Over 100 migrants and refugees held captive by human traffickers were shot at while escaping from a clandestine prison in northwestern Libya and there were numerous deaths and injuries, Doctors Without Borders said Friday. The international medical organization, also known as Medicins Sans Frontiers, said many people in the town of Bani Walid including members of security forces, hospital and municipal workers, and elders tried to protect the escapees as they were chased by their captors and armed men attempting to recapture them.
Ex-Navy SEAL Robert O’Neill, known for being “the man who killed Osama bin Laden,” has a special request this Memorial Day.
What did he ask?
O’Neill doesn’t want anyone to tell him “happy Memorial Day.”
“Memorial Day is not a celebration,” O’Neill wrote for Fox News, where he is a contributor. “Memorial Day is a time for reflection, pause, remembrance and thanksgiving for patriots who gave up their own lives to protect the lives and freedom of us all – including the freedom of generations long gone and generations yet unborn. We owe the fallen a debt so enormous that it can never be repaid.”
But for many Americans, the day will be spent focused on picnics and family gatherings, and perhaps making plans for the summer season, O’Neill noted. Others will be shopping for deals on cars, furniture and clothes.
As people are celebrating, the grass is growing over the final resting places of those whose lives were cut short defending our country in “Afghanistan, Iraq, Syria and other far-off places many Americans have rarely heard of,” he said.
Army Sgt. La David Johnson, Staff Sgt. Bryan Black, Sgt. 1st Class Jeremiah Johnson and Staff Sgt. Dustin Wright were killed last October in an ISIS ambush in Niger, but not many know America even has troops in Niger, O’Neill explained.
“These unknown soldiers lost their lives protecting you – every one of you reading these words,” he stated.
As millions of high school students walk across stages this season to get their diplomas, many will go on to college or jobs. But some will enter the military, “joining the second generation of American warriors fighting in the Global War on Terror – a war that began with the Sept. 11, 2001 terrorist attacks that took the lives of almost 3,000 people in our homeland,” O’Neill wrote.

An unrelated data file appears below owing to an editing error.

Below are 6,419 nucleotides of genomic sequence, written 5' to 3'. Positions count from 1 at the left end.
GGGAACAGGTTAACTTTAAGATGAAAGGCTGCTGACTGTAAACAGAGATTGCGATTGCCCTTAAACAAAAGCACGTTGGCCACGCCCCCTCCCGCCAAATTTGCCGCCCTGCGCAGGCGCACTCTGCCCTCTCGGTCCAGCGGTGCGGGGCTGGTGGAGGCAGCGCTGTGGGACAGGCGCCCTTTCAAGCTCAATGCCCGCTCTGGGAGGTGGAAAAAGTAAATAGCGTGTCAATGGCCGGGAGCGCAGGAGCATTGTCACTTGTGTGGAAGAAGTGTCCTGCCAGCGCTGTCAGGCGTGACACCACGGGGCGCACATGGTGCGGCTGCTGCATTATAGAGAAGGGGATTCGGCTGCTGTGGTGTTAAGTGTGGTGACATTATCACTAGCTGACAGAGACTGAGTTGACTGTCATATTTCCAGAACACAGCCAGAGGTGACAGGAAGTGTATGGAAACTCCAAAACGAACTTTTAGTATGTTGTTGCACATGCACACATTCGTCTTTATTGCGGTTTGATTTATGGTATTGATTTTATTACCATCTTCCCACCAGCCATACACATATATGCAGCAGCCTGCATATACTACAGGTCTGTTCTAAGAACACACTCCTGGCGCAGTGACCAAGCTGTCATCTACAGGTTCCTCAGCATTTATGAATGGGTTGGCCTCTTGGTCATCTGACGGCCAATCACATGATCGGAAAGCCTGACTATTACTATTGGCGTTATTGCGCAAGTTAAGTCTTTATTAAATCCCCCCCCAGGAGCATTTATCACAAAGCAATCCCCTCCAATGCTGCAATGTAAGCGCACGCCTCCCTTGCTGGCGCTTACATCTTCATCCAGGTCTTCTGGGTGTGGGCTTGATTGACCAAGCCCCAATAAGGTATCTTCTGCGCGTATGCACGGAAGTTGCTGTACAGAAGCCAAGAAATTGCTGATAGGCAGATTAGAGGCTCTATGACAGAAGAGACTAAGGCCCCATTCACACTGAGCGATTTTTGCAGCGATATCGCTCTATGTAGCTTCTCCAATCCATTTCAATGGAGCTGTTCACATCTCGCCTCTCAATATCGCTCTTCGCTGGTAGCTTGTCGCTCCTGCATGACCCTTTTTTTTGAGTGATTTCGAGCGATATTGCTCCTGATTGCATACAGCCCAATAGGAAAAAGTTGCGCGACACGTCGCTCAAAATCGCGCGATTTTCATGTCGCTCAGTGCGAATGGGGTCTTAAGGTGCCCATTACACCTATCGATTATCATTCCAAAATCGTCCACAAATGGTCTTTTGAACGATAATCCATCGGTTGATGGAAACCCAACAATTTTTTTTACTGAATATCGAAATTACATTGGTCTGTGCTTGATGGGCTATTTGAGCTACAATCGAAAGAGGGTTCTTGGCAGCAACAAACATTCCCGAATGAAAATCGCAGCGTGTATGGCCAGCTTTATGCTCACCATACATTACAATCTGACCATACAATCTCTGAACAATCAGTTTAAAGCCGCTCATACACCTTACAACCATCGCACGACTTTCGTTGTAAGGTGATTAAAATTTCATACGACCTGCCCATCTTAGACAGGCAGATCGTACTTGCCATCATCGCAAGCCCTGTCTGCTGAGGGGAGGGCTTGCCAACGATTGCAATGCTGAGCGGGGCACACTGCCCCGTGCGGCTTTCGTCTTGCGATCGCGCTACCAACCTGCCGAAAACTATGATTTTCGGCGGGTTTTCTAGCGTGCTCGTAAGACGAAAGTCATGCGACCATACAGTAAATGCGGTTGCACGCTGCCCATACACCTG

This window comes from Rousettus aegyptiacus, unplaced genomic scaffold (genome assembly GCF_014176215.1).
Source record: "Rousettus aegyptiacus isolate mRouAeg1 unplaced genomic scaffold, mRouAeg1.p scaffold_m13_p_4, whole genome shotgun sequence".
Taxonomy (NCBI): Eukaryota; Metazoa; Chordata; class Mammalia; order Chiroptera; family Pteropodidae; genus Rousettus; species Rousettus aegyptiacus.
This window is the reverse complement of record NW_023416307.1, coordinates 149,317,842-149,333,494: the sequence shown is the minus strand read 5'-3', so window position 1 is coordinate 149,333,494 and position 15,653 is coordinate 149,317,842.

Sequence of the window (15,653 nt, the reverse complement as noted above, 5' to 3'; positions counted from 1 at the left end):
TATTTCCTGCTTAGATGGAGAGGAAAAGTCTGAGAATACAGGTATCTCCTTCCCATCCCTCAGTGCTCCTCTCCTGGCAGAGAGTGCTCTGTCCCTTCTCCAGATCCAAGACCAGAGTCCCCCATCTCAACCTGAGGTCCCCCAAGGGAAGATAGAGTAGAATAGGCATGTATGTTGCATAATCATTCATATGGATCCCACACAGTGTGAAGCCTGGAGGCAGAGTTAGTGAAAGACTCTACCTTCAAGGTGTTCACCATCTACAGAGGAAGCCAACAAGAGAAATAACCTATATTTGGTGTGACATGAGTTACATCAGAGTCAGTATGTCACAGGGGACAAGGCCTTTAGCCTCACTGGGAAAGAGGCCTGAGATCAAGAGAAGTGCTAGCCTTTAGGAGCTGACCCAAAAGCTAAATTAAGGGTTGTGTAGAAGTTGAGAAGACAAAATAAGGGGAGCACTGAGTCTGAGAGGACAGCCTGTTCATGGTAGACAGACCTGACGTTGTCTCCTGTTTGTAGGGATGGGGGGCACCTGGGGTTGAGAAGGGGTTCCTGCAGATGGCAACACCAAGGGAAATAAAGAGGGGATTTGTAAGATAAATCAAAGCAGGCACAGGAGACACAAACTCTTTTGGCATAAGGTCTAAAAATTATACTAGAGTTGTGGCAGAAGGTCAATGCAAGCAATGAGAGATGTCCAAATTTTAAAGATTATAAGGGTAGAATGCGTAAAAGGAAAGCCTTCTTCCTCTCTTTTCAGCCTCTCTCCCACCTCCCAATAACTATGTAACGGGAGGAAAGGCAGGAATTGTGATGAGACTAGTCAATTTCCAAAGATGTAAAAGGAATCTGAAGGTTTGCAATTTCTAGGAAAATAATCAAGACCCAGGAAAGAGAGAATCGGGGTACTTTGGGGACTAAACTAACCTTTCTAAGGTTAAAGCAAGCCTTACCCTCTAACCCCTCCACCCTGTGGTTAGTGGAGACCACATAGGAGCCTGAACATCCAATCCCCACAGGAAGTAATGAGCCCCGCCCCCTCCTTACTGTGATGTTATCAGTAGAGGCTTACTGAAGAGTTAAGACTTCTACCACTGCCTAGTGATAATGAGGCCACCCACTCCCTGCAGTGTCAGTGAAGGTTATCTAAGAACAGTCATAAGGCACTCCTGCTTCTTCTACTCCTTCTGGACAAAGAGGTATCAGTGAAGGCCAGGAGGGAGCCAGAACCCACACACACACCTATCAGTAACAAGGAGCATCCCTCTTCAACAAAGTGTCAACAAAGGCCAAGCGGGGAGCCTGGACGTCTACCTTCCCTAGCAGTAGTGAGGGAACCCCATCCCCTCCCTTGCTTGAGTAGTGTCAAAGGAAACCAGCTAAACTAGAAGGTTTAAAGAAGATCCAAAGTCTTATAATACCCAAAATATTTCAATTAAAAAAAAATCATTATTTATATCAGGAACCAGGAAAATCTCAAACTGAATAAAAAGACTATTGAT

“Most of these new recruits — who were not even born or who were just infants when the 9/11 attacks took place — will make it home just fine. But some will not. I pray that I am wrong, but the sad truth is that the number of American war dead on Memorial Day in 2019 will be higher than it is on this Memorial Day,” he explained.
In May of 2011, headlines announced that a group of elite Navy SEALS were responsible for finding and killing Osama bin Laden, the leader and founder of the Islamist group Al-Qaeda. Bin Laden was also blamed for the attacks on the World Trade Center towers on Sept. 11, 2001.
What is his hope for the future?
O’Neill said he wishes he knew how to prevent more people from dying in wars.
“But battle lines are being drawn and redrawn, and wars and terrorist attacks just keep going on and on. Weapons are getting bigger,” he wrote “Bombs are becoming smarter and more lives are being lost every day all over the world, leading to more death, more anger and more war.”
In war, O’Neill said, anyone can be turned into a memory in a moment.
He asked all Americans to join him in hoping and praying for the day that “war is just a memory – part of our past but not our future.”
A belligerent traveler on a flight from St. Croix to Miami started a massive commotion on a Wednesday, May 23 flight after he asked for more beer, but the flight attendant refused to continue serving him. Robert Washburn, 60, enters Pierce County Superior Court Thursday to be arraigned on a charge of first-degree murder in the death of 13-year-old Jennifer Bastian.
Lawrence Brennan, a former US Navy captain who’s an expert on naval law, told Business Insider that although the Navy had not executed a sailor in more than 150 years, this case was extraordinary. “If the reported facts were established, the murder of …
The US military is investigating the possible involvement of two SEAL Team 6 commandos in the strangulation of an Army Green Beret in Mali, The New York Times reported. The Naval Criminal Investigative Service is investigating the death of 34-year-old …
Last February, Timothy LaMere was released from prison on Valentine’s Day into a halfway house. In September, he was finally back on his own. “I had all kinds of plans,” Cathy LaMere recalled of what she’d hoped to do with her newly reunited family.
Health officials in California are warning about a sharp rise in deaths linked to the powerful synthetic opioid fentanyl across the state in 2017. Data released by the California Department of Public Health Thursday revealed 746 people died from fentanyl-related drug overdoses in 2017, more than tripling from the 237 lives lost to fentanyl in 2016.
Ronald Gray, a former Army soldier, has been on military death row at Fort Leavenworth since 1988. According to the Fayetteville Observer, Gray was convicted of killing five women—a cab driver, an Army private, a university student, a local resident …
A Jury convicted Ronald Gray in 1988 of two murders and three rapes while stationed at Fort Bragg in Fayetteville, North Carolina. The former Army cook also pleaded guilty to two other murders and five rapes in civilian courts. He’s on death row at Fort …
Ronald Gray, a former U.S. Army soldier convicted of raping and killing several women, could become the first person to be put to death by the military in a half-century. U.S. District Judge J. Thomas Marten in Wichita, Kansas, last week denied Gray’s …